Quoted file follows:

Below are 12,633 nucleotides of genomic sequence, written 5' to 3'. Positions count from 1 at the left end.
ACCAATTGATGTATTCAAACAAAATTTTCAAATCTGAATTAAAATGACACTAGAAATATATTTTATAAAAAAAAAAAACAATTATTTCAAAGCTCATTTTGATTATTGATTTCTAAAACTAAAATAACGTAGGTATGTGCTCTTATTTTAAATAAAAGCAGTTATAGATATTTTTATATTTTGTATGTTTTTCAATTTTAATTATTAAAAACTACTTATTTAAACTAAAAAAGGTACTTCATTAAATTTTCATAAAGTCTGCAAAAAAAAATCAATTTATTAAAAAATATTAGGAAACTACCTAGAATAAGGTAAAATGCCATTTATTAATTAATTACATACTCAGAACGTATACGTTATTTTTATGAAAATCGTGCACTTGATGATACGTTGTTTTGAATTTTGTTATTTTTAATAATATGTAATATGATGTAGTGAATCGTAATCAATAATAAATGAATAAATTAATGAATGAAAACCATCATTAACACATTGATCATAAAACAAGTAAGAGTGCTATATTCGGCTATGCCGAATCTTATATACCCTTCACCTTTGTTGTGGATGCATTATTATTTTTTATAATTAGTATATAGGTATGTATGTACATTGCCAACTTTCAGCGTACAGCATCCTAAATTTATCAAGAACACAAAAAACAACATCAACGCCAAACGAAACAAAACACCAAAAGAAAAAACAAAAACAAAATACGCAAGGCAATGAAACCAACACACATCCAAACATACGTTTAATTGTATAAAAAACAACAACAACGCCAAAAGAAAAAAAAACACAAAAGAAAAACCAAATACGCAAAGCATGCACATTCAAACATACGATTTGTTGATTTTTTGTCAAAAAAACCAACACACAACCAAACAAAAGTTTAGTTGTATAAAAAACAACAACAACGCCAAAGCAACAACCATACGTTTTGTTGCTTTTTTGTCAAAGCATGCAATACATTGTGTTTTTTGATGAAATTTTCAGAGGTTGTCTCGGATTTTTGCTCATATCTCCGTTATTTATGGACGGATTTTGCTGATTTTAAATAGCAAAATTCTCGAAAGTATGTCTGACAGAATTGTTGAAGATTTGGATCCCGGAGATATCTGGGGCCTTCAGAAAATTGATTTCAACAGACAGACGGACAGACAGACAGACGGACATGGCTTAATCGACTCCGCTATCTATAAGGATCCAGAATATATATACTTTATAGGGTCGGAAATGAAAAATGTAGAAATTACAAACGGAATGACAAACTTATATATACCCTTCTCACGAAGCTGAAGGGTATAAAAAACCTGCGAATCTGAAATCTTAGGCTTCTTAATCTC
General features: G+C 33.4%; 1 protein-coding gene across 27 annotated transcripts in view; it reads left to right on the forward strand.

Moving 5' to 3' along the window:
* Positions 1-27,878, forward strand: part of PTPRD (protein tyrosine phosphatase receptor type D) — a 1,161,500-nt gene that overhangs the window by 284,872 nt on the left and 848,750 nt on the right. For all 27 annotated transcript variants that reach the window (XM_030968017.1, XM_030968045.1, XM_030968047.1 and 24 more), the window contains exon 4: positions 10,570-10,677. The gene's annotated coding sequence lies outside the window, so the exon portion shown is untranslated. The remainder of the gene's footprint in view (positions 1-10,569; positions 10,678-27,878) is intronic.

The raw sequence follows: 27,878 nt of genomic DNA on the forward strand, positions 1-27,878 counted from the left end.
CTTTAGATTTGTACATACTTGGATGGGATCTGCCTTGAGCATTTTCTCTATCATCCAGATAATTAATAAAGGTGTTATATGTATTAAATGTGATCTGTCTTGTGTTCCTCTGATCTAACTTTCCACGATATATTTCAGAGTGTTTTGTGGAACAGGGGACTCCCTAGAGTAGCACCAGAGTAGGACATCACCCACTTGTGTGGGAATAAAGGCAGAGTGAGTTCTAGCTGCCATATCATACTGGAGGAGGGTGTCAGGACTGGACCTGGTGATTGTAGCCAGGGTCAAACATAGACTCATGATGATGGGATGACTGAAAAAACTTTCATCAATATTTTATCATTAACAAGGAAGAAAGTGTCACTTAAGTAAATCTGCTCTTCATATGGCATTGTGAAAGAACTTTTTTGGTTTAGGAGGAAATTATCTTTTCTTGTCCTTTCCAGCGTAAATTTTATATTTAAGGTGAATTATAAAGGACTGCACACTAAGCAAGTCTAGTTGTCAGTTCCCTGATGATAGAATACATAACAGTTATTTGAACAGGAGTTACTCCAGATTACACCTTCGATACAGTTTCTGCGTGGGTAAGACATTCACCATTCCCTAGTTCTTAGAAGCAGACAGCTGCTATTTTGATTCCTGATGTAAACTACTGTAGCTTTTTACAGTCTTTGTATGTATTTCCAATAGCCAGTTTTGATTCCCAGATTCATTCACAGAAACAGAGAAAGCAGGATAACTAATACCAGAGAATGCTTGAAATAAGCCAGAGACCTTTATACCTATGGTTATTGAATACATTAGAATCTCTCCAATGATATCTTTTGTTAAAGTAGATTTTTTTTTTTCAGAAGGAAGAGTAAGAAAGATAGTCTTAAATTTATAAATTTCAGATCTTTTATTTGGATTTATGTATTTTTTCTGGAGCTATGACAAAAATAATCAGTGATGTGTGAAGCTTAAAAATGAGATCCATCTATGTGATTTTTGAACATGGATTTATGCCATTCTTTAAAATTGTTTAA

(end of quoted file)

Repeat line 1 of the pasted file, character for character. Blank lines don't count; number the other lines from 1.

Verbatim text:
Below are 12,633 nucleotides of genomic sequence, written 5' to 3'. Positions count from 1 at the left end.